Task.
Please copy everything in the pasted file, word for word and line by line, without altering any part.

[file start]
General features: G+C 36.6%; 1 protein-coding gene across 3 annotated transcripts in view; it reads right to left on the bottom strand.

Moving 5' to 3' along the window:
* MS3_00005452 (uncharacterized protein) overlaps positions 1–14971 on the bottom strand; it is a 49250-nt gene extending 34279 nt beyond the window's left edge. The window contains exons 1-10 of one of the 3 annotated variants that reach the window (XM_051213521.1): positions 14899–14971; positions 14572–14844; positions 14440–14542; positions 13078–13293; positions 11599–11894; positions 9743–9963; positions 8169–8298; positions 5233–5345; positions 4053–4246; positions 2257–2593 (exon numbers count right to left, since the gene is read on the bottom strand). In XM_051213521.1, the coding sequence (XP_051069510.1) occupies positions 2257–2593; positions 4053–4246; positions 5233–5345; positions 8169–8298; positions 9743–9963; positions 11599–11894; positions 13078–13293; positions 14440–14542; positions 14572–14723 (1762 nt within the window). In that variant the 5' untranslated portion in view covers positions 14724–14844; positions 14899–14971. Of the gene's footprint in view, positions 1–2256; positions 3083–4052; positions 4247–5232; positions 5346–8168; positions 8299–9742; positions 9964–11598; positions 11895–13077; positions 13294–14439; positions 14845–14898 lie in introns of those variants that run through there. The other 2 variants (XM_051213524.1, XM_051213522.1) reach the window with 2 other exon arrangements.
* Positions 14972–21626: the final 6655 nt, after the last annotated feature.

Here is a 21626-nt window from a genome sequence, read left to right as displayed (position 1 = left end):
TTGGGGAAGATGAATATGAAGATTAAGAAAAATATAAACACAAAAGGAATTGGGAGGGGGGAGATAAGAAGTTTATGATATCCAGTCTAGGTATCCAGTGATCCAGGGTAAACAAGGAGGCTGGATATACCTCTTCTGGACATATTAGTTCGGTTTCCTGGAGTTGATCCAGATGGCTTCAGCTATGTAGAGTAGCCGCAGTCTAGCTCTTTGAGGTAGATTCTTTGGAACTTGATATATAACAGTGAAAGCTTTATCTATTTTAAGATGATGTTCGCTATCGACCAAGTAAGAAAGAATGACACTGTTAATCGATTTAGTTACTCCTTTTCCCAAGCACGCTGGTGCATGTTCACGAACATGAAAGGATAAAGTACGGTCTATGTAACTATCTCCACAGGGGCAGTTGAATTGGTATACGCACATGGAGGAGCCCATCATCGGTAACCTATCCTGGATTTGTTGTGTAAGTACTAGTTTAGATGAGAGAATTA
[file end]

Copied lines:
General features: G+C 36.6%; 1 protein-coding gene across 3 annotated transcripts in view; it reads right to left on the bottom strand.

Moving 5' to 3' along the window:
* MS3_00005452 (uncharacterized protein) overlaps positions 1–14971 on the bottom strand; it is a 49250-nt gene extending 34279 nt beyond the window's left edge. The window contains exons 1-10 of one of the 3 annotated variants that reach the window (XM_051213521.1): positions 14899–14971; positions 14572–14844; positions 14440–14542; positions 13078–13293; positions 11599–11894; positions 9743–9963; positions 8169–8298; positions 5233–5345; positions 4053–4246; positions 2257–2593 (exon numbers count right to left, since the gene is read on the bottom strand). In XM_051213521.1, the coding sequence (XP_051069510.1) occupies positions 2257–2593; positions 4053–4246; positions 5233–5345; positions 8169–8298; positions 9743–9963; positions 11599–11894; positions 13078–13293; positions 14440–14542; positions 14572–14723 (1762 nt within the window). In that variant the 5' untranslated portion in view covers positions 14724–14844; positions 14899–14971. Of the gene's footprint in view, positions 1–2256; positions 3083–4052; positions 4247–5232; positions 5346–8168; positions 8299–9742; positions 9964–11598; positions 11895–13077; positions 13294–14439; positions 14845–14898 lie in introns of those variants that run through there. The other 2 variants (XM_051213524.1, XM_051213522.1) reach the window with 2 other exon arrangements.
* Positions 14972–21626: the final 6655 nt, after the last annotated feature.

Here is a 21626-nt window from a genome sequence, read left to right as displayed (position 1 = left end):
TTGGGGAAGATGAATATGAAGATTAAGAAAAATATAAACACAAAAGGAATTGGGAGGGGGGAGATAAGAAGTTTATGATATCCAGTCTAGGTATCCAGTGATCCAGGGTAAACAAGGAGGCTGGATATACCTCTTCTGGACATATTAGTTCGGTTTCCTGGAGTTGATCCAGATGGCTTCAGCTATGTAGAGTAGCCGCAGTCTAGCTCTTTGAGGTAGATTCTTTGGAACTTGATATATAACAGTGAAAGCTTTATCTATTTTAAGATGATGTTCGCTATCGACCAAGTAAGAAAGAATGACACTGTTAATCGATTTAGTTACTCCTTTTCCCAAGCACGCTGGTGCATGTTCACGAACATGAAAGGATAAAGTACGGTCTATGTAACTATCTCCACAGGGGCAGTTGAATTGGTATACGCACATGGAGGAGCCCATCATCGGTAACCTATCCTGGATTTGTTGTGTAAGTACTAGTTTAGATGAGAGAATTA